Skip to main content

Every Generation Must Fight the Same Battles Again & Again: Remembering All The Variables? Why Subjective Should Be The New Objective

Osgood, Tony (2017) Every Generation Must Fight the Same Battles Again & Again: Remembering All The Variables? Why Subjective Should Be The New Objective. In: 2017 BILD PBS Conference. . (Submitted)

Abstract

As Positive Behaviour Support (PBS) has gained traction in the UK it has understandably focussed on the collection of robust objective data to support not only ethical & efficient interventions but also its own generalisation as the method of choice to respond or pre-empt challenging behaviour. The archaeology of PBS includes Applied Behaviour Analysis (ABA) with its focus on observable phenomena to establish functional relationships, but ABA is only one founding component of PBS: a person centred, socially valid and constructive values-derived paradigm was equally central. Indeed, the rapprochement between values and technology is at the heart of PBS. For ‘objective’ data to dominate is therefore counter-productive to the acceptability of PBS by stakeholders. PBS in part grew from a professional unease with the domination of such a methodological behavioural paradigm: many of the originators of PBS discovered what mattered to families and people using services was not so much reliable data and replicable technologies, as being listened to and involved. New skills mean new opportunities and new relationships. Professionals often had more control over, than involvement in, a person’s life. As PBS grows adherents, practitioners need to remember the lessons of the past and balance clinical with social validity. Opportunities exist each day to revisit critiques of purely data-driven approaches (with their bias toward the authority of professionals) and to extend ‘data’ to include stories and subjective accounts of what matters to people using service. The rightful place of people with intellectual disabilities or autism spectrum conditions is as arbiters of quality outcomes, not as passive recipients: these are the lessons from countless abuse scandals. Older formulations of behavioural work were not always perpetrators of abuse (though this did happen), but may have propagated abuse. There is a vast difference between subject and human. What we measure should not merely be easy to gather, but relevant to people wanting person-centred support. PBS practitioners can actively contribute to this by placing the human experience firmly in the constellation of legitimate data. The importance of practice leadership rather than management as a method to generalise and maintain person-centred PBS will be examined briefly; facilitators of PBS have acquired comprehensive skills to lead change of cultures. Our knowledge of systems, leadership and individualized solutions might be of use to those commissioning service provision or designing services. The reality is good PBS leaders know more about what is required than many commissioners. Support- if it advocates for individuals – is inherently political in nature. For PBS to help give voice to people too often seen in the ‘care economy’ as commodities, as cattle not customers, will require PBS practitioners to work with the knowledge we operate in complex political spaces.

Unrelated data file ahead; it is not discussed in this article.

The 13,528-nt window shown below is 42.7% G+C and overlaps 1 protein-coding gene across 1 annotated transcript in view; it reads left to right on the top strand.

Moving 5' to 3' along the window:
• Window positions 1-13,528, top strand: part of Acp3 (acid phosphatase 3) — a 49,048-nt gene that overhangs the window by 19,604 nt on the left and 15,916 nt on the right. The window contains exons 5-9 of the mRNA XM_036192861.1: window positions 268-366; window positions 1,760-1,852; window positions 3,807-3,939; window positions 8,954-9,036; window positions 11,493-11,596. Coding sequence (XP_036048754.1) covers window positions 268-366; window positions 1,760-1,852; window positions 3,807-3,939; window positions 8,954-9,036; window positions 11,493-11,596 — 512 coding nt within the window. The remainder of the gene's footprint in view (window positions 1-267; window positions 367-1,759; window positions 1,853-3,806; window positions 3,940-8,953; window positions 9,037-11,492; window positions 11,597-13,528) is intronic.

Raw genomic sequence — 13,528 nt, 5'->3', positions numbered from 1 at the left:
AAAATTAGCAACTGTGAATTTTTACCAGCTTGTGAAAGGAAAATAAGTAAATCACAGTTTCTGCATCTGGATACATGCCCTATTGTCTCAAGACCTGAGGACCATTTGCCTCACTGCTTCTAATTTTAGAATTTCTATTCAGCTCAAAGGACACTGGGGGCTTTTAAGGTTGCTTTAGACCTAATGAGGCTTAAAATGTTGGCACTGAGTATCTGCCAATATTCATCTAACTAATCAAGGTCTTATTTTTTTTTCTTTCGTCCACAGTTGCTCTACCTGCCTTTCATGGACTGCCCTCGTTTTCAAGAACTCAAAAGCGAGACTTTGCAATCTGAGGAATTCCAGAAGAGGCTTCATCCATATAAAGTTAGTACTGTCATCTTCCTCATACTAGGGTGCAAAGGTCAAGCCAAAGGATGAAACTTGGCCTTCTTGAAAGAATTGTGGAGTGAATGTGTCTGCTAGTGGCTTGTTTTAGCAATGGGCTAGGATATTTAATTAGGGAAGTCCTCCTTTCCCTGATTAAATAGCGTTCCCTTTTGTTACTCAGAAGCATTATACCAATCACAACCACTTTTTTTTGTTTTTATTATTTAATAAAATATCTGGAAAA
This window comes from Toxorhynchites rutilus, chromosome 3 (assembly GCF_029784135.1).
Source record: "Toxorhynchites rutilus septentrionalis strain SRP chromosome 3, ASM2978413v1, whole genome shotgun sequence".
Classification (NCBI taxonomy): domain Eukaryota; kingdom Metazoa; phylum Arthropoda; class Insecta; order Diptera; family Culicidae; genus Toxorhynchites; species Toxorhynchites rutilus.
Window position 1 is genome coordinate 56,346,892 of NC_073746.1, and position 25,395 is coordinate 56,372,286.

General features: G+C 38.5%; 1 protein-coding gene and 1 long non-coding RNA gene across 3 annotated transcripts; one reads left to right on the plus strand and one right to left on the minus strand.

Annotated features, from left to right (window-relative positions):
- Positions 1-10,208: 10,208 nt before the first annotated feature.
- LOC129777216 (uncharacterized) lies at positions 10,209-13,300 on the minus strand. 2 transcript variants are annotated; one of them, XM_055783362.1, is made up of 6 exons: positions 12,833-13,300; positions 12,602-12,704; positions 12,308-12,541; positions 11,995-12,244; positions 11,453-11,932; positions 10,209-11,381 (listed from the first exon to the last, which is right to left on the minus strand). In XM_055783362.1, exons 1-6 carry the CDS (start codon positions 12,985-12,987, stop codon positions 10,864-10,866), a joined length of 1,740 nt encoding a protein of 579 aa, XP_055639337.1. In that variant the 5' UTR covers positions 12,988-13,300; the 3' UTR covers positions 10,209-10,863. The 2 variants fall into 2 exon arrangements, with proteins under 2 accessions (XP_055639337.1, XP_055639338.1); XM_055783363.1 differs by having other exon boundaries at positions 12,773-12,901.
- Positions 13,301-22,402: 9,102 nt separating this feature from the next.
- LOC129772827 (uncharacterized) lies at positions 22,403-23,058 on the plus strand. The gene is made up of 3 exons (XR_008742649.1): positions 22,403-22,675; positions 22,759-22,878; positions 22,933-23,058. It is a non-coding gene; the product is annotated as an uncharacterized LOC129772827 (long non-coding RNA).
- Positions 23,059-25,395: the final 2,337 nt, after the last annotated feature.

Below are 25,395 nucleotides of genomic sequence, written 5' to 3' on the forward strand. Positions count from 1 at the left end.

Item Type: Conference or workshop item (Paper)
Uncontrolled keywords: challenging behaviour, positive behaviour support, qualitative methods, subjective experience, person centred approaches, listening, understanding, rapport, practice leadership
Divisions: Faculties > Social Sciences > School of Social Policy Sociology and Social Research
Faculties > Social Sciences > School of Social Policy Sociology and Social Research > Tizard
Depositing User: Tony Osgood
Date Deposited: 15 Apr 2017 10:02 UTC
Last Modified: 29 May 2019 18:57 UTC
Resource URI: https://kar.kent.ac.uk/id/eprint/61354 (The current URI for this page, for reference purposes)
  • Depositors only (login required):

Downloads

Downloads per month over past year